Stacks: Judas Priest

heystacks:

Judas Priest
“Riding On The Wind”
A Touch Of Evil: Live, 2009

I actually had a few friends ask me where the metal was in my Stacks entries. Few genres have as many career defining live records as hard rock and metal, and many, many metal bands have built long lasting legacies and careers solely on live performance. One of those bands is Judas Priest, who have sold 50 million albums worldwide, but in the States have never had a top 10 album nor a top 40 single.

They built their fan base through extensive touring, year after year, show after show, and nearly forty years into their careers still play arenas and headline festivals. They also have one of the greatest live albums of all time on their resume (the “studio enhanced” Unleashed In The East), as well as one of the most unfairly maligned (Priest…Live!).

However, instead of talking about their proverbial peak or nadir, I want to shine a light on the post-reunion Priest record, A Touch Of Evil: Live.

The album is a mix of songs recorded in 2005 on the tour for the reunion album Angel Of Death and on the 2008 tour for the album Nostradamus. Instead of recreating a typical set or documenting a particular show, A Touch Of Evil: Live was intended to showcase songs that hadn’t appeared on prior live releases. Some are from their post-reunion albums, but most are deep cuts from their vast catalog; there is no “Breaking The Law” or “Living After Midnight” to be found. Instead, you get Painkiller‘s “Between The Hammer & The Anvil” and extreme metal forebearer “Dissident Aggressor”. It’s a fair tradeoff, sounding new and invigorating instead of perfunctory or tired.

“Riding On The Wind” first appeared on the album Screaming For Vengeance, and was a regular part of the setlist for the resulting tour. It then was shelved for over half a decade, returning on Halford’s last tour before leaving the band in the early 90s. As such, I don’t think any fan expected it to played every night of the 2005 tour.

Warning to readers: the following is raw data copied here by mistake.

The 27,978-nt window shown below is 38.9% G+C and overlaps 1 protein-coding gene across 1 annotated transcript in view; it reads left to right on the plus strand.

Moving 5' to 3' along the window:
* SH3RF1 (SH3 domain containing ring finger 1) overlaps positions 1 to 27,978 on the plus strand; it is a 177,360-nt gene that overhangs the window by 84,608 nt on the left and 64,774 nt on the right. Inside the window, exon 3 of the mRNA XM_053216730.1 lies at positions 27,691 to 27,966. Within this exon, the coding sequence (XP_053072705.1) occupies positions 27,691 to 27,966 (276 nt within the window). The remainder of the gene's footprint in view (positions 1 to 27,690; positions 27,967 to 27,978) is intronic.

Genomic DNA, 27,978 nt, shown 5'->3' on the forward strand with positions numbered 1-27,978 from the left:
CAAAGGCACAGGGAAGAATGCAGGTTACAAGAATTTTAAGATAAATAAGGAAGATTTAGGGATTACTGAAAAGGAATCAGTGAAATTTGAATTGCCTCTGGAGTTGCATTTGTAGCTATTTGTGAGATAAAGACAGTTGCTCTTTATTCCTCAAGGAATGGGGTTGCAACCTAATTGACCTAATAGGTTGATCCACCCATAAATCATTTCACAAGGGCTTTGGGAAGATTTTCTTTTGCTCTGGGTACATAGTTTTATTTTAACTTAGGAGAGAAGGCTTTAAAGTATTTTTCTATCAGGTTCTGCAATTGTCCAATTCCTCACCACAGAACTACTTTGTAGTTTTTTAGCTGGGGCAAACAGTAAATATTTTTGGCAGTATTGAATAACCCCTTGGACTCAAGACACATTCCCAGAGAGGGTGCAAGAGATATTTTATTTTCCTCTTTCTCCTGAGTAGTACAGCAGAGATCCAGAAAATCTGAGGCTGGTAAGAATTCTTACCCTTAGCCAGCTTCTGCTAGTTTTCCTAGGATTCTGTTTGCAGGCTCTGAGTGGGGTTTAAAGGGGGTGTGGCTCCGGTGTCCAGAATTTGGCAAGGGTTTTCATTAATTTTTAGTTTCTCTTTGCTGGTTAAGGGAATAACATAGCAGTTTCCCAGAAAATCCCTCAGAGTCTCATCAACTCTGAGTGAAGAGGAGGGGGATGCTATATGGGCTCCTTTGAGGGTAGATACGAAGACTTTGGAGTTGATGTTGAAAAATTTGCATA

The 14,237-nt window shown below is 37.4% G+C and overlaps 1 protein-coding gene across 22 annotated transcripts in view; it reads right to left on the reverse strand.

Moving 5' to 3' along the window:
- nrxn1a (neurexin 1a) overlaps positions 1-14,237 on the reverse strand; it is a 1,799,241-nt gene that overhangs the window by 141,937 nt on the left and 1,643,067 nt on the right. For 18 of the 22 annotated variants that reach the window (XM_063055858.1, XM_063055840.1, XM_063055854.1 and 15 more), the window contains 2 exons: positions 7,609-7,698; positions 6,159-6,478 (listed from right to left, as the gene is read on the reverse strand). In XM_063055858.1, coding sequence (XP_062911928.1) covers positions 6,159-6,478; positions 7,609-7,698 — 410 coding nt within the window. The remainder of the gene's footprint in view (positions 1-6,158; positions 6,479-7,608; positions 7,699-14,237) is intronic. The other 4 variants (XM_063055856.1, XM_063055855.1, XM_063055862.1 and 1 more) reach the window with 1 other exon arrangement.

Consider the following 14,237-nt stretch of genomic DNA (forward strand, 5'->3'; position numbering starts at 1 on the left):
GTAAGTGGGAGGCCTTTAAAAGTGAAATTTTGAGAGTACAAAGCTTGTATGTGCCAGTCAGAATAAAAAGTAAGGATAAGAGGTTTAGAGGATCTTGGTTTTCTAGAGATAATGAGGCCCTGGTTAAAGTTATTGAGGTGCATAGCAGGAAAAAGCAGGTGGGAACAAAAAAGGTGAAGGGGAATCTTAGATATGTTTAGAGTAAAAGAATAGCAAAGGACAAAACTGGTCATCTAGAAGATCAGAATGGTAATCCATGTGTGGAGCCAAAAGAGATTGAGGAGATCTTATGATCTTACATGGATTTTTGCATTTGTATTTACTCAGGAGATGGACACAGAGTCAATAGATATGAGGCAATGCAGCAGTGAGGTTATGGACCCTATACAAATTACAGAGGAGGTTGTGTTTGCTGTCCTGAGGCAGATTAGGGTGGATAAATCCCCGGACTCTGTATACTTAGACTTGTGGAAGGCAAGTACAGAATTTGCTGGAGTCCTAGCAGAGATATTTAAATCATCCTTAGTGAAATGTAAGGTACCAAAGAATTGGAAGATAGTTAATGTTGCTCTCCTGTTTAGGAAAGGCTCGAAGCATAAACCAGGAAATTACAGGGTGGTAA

But it was, and—as this recording shows—it deserved to be rediscovered.

On the 1982 studio version, it’s another Priest galloper, the momentum always forward: simple but classic unison riffing and trademark alternating solos, with Halford rising high and clear into his upper register. You could almost say it’s Priest by numbers as nearly every album has at least one chugging road to blast into the heavens from your car on hot summer nights. On the DVDs Live Vengeance ‘82 and 1983 US Festival (included on the 30th anniversary edition of the album), the song was more stripped down: all chug, barely any frills and trills, and Rob Halford was left to carry all the song’s dynamics with his soaring voice.

In 2005 Rob was not able to soar quite so high. After a typically Halfordian intro of “Are you ready? Are you ready? Are you ready? Let’s go riding on that wind right now…” the first thing you notice is they’ve dropped the key. This does two things; first, it adds heft to what was a bit of a tinny riff, and the meatiness both gives more substance to the tune and better fills the space under Rob; and secondly, it means Halford doesn’t need to stretch to heights he can’t reach to keep the interval between the two the same as written. It’s a little thing, but the two combine to make the song better.

The added heft also works well with the grit that has understandably crept into Halford’s voice over the years. He lost some pure, angelic, tonality but the snarl that colors more of his range works wonders on the road songs. Halford now sounds like the biker he’s long portrayed, a bit grizzled but still strong.

A Touch Of Evil: Live isn’t the crowning point in their careers, or their best live album (sometimes received wisdom is true, and Unleashed In The East is too good to beat), but it is the sound of a veteran band still firing on all cylinders. Rare as that feat is, “Riding On The Wind” here is something even rarer: a thirty-year-old song reclaimed and remade even stronger.

—Erik

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